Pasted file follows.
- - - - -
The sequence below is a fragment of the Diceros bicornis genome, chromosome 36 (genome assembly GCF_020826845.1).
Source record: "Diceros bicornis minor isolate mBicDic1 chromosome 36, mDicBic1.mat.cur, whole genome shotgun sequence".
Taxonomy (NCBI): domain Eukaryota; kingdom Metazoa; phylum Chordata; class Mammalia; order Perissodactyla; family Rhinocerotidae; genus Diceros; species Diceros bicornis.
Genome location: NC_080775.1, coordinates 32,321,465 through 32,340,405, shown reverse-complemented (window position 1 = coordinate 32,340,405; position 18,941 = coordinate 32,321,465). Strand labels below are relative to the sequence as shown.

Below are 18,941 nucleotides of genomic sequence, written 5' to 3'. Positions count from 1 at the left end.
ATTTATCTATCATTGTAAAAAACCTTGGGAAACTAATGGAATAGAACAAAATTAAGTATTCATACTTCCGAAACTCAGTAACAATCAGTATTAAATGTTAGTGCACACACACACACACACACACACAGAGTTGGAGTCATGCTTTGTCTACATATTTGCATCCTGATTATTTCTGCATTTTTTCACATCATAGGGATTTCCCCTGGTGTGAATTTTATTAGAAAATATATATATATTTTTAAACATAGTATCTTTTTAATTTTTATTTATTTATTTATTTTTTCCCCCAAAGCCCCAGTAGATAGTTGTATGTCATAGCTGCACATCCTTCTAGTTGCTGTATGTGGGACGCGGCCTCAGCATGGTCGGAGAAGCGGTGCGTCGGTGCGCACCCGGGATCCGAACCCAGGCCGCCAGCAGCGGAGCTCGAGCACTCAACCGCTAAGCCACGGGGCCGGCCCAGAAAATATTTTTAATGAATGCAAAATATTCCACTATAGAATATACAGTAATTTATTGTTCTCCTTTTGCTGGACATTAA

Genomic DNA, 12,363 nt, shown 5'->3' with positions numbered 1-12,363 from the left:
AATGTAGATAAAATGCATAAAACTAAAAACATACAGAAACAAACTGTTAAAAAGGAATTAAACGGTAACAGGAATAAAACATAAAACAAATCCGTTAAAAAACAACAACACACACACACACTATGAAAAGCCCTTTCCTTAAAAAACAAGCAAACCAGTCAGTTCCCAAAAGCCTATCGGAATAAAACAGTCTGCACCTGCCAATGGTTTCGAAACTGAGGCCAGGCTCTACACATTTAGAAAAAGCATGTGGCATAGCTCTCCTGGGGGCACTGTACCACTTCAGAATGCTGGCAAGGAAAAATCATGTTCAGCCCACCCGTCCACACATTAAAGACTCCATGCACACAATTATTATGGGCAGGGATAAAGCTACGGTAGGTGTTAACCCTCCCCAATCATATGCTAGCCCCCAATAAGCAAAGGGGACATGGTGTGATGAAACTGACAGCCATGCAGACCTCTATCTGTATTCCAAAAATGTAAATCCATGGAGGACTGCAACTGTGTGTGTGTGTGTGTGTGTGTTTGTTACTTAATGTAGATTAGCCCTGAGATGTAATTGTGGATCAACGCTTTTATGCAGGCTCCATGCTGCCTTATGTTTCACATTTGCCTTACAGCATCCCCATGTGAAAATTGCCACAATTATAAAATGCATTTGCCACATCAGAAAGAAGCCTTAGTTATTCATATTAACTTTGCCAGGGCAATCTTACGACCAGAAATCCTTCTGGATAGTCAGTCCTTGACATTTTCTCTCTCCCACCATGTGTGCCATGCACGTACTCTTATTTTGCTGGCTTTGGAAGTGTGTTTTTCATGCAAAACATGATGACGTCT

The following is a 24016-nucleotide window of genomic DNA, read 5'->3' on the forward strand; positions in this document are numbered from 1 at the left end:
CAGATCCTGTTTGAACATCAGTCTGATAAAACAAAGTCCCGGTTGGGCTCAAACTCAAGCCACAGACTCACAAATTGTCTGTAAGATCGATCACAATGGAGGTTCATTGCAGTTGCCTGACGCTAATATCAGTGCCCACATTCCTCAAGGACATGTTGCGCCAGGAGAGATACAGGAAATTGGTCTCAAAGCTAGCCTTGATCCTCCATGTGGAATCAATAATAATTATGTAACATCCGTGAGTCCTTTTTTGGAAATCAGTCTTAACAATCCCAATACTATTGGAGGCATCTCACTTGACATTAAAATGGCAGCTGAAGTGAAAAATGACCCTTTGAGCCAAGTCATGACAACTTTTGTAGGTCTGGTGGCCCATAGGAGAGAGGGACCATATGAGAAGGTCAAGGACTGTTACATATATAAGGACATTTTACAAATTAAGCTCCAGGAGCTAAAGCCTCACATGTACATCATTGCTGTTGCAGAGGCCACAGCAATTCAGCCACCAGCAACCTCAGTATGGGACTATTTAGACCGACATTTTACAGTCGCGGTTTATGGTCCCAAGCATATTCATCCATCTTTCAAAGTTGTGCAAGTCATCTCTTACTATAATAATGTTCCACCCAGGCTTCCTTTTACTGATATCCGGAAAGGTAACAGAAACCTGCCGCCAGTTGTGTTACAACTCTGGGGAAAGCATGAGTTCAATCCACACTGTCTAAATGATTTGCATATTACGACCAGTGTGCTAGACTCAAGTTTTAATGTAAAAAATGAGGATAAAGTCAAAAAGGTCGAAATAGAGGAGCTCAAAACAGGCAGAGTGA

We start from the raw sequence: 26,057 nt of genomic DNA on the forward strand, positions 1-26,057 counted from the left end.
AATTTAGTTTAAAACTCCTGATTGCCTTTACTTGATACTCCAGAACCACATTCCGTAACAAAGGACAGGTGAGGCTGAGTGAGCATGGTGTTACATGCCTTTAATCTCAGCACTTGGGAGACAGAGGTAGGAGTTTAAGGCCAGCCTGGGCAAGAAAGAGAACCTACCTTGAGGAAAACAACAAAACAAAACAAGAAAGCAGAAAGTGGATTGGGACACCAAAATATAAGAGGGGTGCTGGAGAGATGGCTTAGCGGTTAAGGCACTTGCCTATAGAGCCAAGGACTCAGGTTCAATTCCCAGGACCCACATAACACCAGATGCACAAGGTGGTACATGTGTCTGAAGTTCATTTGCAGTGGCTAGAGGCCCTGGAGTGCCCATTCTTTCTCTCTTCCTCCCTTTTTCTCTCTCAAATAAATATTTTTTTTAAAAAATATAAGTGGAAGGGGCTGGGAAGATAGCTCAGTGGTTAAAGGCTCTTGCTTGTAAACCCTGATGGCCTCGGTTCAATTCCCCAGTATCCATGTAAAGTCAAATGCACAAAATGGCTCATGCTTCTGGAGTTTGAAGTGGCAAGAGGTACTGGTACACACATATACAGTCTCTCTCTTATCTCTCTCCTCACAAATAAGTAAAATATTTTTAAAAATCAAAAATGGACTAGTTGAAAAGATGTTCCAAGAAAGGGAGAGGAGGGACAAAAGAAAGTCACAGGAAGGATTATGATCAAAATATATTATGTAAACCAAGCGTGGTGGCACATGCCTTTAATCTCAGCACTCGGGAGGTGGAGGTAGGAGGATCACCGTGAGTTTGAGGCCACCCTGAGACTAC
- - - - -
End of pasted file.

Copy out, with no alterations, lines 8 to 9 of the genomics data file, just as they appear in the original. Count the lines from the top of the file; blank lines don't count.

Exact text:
AATGTAGATAAAATGCATAAAACTAAAAACATACAGAAACAAACTGTTAAAAAGGAATTAAACGGTAACAGGAATAAAACATAAAACAAATCCGTTAAAAAACAACAACACACACACACACTATGAAAAGCCCTTTCCTTAAAAAACAAGCAAACCAGTCAGTTCCCAAAAGCCTATCGGAATAAAACAGTCTGCACCTGCCAATGGTTTCGAAACTGAGGCCAGGCTCTACACATTTAGAAAAAGCATGTGGCATAGCTCTCCTGGGGGCACTGTACCACTTCAGAATGCTGGCAAGGAAAAATCATGTTCAGCCCACCCGTCCACACATTAAAGACTCCATGCACACAATTATTATGGGCAGGGATAAAGCTACGGTAGGTGTTAACCCTCCCCAATCATATGCTAGCCCCCAATAAGCAAAGGGGACATGGTGTGATGAAACTGACAGCCATGCAGACCTCTATCTGTATTCCAAAAATGTAAATCCATGGAGGACTGCAACTGTGTGTGTGTGTGTGTGTGTGTTTGTTACTTAATGTAGATTAGCCCTGAGATGTAATTGTGGATCAACGCTTTTATGCAGGCTCCATGCTGCCTTATGTTTCACATTTGCCTTACAGCATCCCCATGTGAAAATTGCCACAATTATAAAATGCATTTGCCACATCAGAAAGAAGCCTTAGTTATTCATATTAACTTTGCCAGGGCAATCTTACGACCAGAAATCCTTCTGGATAGTCAGTCCTTGACATTTTCTCTCTCCCACCATGTGTGCCATGCACGTACTCTTATTTTGCTGGCTTTGGAAGTGTGTTTTTCATGCAAAACATGATGACGTCT

The following is a 24016-nucleotide window of genomic DNA, read 5'->3' on the forward strand; positions in this document are numbered from 1 at the left end: